We think of the typical modern prime minister as leaving office only when defeated in a general election. But there are numerous exceptions. No fewer than four — Winston Churchill, Anthony Eden, Harold Macmillan and Harold Wilson — stepped down on grounds of ill health (or illness gave them a way out of political difficulties). Tony Blair handed over to Gordon Brown, despite being fit as a fiddle, because his poll numbers were crumbling over the Iraq War.

Four premiers resigned like Victorians, however. Indeed, two quit even after winning key votes because their margins of victory made them seem moral defeats. Neville Chamberlain resigned in May 1940, despite having won the division on the disastrous Norway Campaign.

During her 11 years as leader, Margaret Thatcher suffered only four defeats in the House of Commons, all minor. Her downfall came in 1990 despite her victory over Michael Heseltine in the first round of a Tory leadership contest. Ramsay MacDonald went in 1924 after a huge Commons defeat over a Communist newspaper. Finally, Cameron felt obliged to resign after losing the Brexit referendum.

Compare and contrast with Theresa May, who has suffered no fewer than 27 Commons defeats, 10 of them in connection with Brexit, her raison d’être as prime minister. In no previous era of British politics could a prime minister have survived a defeat as large as last Tuesday’s. The proximate reasons she is still in office are, first, that the hard Brexiteers lacked the votes to oust her as Tory leader and, second, that they and their Democratic Unionist Party partners dread seeing Jeremy Corbyn in No 10. But the root cause is that the FTPA has created a seductive presupposition that the next election should not be until 2022.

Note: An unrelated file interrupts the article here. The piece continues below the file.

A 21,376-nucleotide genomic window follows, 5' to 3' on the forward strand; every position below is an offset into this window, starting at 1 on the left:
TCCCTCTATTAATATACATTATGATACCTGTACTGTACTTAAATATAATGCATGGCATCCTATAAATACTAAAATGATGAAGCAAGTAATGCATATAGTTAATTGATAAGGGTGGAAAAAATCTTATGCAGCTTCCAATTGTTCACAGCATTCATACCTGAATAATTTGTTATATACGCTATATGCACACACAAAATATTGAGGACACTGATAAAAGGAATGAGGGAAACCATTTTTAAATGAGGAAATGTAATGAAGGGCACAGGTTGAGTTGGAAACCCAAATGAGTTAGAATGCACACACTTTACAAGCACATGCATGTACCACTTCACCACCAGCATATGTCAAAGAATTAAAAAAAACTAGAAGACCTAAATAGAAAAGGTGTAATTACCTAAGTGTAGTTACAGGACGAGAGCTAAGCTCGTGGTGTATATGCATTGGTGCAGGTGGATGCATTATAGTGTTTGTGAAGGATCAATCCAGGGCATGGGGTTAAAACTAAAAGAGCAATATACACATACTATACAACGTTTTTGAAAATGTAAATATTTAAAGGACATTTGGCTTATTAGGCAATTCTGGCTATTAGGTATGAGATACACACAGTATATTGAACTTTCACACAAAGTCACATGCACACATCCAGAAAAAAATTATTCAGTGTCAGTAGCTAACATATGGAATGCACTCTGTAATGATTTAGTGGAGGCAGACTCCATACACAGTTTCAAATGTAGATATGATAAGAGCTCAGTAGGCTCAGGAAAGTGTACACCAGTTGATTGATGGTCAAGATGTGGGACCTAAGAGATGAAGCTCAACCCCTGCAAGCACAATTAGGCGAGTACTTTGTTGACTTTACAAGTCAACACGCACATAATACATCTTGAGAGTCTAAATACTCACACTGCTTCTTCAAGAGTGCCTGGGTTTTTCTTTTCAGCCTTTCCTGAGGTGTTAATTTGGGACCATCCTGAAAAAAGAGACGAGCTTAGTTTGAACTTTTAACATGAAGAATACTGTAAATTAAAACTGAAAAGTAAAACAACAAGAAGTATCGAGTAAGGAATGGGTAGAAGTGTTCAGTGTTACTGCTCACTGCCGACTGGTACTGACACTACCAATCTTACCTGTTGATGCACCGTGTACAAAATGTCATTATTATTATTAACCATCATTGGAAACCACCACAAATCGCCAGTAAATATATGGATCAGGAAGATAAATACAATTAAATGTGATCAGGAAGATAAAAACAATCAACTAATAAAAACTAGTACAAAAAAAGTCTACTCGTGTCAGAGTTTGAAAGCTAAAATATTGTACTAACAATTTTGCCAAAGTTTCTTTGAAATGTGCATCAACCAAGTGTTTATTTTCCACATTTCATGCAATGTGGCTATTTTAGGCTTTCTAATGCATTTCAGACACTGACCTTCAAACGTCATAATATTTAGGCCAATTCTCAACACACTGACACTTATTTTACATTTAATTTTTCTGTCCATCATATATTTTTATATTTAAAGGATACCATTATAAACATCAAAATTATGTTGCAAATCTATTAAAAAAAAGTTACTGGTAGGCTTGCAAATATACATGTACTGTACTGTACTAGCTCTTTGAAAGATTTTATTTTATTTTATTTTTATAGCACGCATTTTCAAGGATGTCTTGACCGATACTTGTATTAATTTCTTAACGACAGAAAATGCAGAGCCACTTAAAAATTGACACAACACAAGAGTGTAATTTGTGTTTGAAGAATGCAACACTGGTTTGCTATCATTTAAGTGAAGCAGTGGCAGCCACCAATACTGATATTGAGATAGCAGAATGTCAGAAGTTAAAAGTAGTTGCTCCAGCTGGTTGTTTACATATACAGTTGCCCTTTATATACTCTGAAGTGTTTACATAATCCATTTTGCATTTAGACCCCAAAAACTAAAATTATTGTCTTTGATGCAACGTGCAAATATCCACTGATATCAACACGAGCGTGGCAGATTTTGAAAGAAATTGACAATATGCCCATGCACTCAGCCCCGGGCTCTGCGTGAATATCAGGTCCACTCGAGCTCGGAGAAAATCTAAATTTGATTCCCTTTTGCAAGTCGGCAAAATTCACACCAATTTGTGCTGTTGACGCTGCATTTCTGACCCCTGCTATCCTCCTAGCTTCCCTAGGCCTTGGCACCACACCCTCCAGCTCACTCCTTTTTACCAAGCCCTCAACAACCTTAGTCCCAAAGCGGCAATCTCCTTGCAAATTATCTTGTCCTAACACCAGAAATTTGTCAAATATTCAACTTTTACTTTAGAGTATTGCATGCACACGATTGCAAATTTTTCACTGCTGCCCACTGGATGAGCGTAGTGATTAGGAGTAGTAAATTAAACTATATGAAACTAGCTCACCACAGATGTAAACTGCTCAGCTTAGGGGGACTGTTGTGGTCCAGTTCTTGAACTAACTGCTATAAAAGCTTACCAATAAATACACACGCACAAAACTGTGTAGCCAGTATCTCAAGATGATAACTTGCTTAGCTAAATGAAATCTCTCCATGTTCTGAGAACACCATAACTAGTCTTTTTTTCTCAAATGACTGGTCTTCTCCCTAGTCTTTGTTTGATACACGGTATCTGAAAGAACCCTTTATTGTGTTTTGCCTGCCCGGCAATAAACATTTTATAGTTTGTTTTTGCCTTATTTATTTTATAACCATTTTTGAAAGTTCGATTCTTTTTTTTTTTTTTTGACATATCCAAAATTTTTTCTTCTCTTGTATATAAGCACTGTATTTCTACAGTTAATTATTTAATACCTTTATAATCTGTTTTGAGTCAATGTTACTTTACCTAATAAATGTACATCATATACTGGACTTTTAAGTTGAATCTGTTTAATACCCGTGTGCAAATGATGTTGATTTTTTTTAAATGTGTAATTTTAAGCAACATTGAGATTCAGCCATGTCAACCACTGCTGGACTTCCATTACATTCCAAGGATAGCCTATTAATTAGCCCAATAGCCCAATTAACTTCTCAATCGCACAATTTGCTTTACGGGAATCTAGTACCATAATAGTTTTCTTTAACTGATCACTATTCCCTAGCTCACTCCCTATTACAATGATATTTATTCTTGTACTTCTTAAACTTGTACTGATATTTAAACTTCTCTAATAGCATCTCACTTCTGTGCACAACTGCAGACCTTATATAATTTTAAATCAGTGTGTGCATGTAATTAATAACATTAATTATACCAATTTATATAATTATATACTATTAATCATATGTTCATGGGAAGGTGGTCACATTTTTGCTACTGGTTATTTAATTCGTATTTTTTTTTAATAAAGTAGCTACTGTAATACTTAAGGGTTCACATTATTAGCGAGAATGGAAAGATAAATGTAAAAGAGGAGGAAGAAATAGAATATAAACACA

Kicking the can down the road is the default setting of modern politics, and the FTPA encourages it. But any time you buy for yourself is equally available to your opponents.

Consider two scenarios. In the “Victorian” scenario Mrs May would have resigned last week. Unable to win a confidence vote, Jeremy Corbyn would now be trying to cobble together a minority government. This would immediately reveal that Labour is as divided over Brexit as the Tories are. Any government he formed would be even weaker than May’s. If he somehow secured an election, he might win it, but only narrowly.

Now here’s the post-FTPA scenario. May continues as the Black Knight — in office, but not in possession of her limbs. Remainer MPs now aim to soften her withdrawal agreement, perhaps inserting full UK membership of the European customs union, perhaps punting Brexit back to the electorate for another referendum. Either way, the split within the Conservative Party grows wider. In the case of a second referendum won by “remain”, a substantial proportion of voters would defect to Ukip.

Eventually, 2022 would come around. But by now Labour would be up against a divided right and would have its best chance of winning an outright majority since 2005.

This is Black Knight politics. And it risks turning Brexit into a true holy grail. Just remember (as is revealed to Monty Python’s King Arthur), the grail is only to be found in “the Castle of Auuggggggh”. If that’s the sound Tories want to make in 2022, they should stick with Theresa May. But they should prepare for much, much more than a flesh wound.

Niall Ferguson is the Milbank Family senior fellow at the Hoover Institution, Stanford